Here’s a prediction: 2020 will be the year when charity chief executive pay levels really get a grilling. (Disclaimer: I’m hardly sticking my neck out here – the Charity Commission has already announced it will publish a report on senior pay). It’s not a new issue – tabloid newspapers have been highlighting the “scandal” of “charity fat cats” for at least as long as I’ve been covering the sector – but this year it seems the Charity Commission too is getting in on the act.
It will be instructive to see what angle the regulator takes with its report. Its chief executive’s comments on the Marie Stopes International (MSI) remuneration case late last year provide some insight. Helen Stephenson said: “We understand why the public care about how charities pay their staff and why this undermines the reputation of charities as a whole. It’s because issues like chief executive pay help the public see how a charity is stewarding its resources, and whether it is behaving in an authentically charitable way, distinct from the attitudes that might prevail in a commercial organisation.”
It seems likely from those remarks that the Commission will again play to the court of public expectation, regardless of whether public opinion on the matter is fair and informed. Yes, there will be charities that haven’t yet caught up with the guidance on how to set their CEO’s salary, and those charities ought to be soundly and publicly rapped over the knuckles, as Marie Stopes was. But let’s hope the Commission also uses its report to point out that most sector remuneration is great value for money. Let’s not forget that nine in ten registered charities have no paid staff at all, and pay ratios – the distance between the highest and lowest wage in an organisation – are consistently lower in charities than in other sectors.
The regulator is keen to stress that charities are different animals from commercial ones and are held to different standards. But this shouldn’t prevent it from also using its report to explain that charities are highly complex beasts to run, with many unique and difficult challenges. It could also dispel the myth that a chief executive is an “overhead”. If a charity is to make impact at any scale, it needs to employ people, and the work that its staff do is core to achieving its aims. Perhaps the report could even arm the sector with some communication tactics to defend itself against unfair criticism and explain to the public why they pay the salaries they do.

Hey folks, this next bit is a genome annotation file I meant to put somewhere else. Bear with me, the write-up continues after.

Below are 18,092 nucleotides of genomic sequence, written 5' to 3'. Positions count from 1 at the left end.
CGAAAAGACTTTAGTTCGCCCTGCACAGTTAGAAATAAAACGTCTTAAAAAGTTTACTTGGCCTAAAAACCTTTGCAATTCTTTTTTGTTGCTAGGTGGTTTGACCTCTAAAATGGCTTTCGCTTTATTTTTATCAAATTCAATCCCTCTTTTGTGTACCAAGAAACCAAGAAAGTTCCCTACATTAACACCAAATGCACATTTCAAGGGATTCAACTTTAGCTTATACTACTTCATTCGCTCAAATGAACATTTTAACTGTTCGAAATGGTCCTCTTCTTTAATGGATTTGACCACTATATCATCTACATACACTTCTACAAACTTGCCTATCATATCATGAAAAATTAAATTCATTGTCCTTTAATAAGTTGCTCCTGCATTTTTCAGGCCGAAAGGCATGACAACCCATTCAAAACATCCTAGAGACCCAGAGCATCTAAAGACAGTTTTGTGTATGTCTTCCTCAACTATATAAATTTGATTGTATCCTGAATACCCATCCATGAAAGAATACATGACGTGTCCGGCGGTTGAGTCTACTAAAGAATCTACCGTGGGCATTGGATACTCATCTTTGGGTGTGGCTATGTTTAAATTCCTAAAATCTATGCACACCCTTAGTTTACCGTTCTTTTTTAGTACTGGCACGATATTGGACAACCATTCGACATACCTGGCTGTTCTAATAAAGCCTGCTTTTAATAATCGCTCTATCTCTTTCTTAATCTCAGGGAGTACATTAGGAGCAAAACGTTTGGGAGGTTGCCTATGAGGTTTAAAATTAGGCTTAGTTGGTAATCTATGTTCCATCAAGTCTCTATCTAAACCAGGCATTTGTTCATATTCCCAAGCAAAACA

MSI is a case in point. Yes, a £434,500 pay packet is probably unpalatable for a charity helping the world’s poorest people, and you have to wonder where the trustees’ minds were at when they failed to make any notes from their apparently robust discussions about the CEO’s bonus. MSI has to realise that it must be much more transparent and accountable about such matters. But, when you consider that the work carried out by the charity in 2018 averted 6.4 million unsafe abortions and 32,000 maternal deaths, prevented 12.3 million unwanted pregnancies and saved £451m in healthcare costs, suddenly £434,000 doesn’t look like bad value. Especially as all those figures have at least doubled since Simon Cooke joined MSI six years earlier.
At the end of the day, the value of a charity’s chief executive should be measured by the outcomes the charity produces, not the zeroes on its CEO’s salary. Return on investment is a much better measure of effectiveness. And, as others have already pointed out, charity law requires the Charity Commission to regulate charities according to public benefit, not public expectation.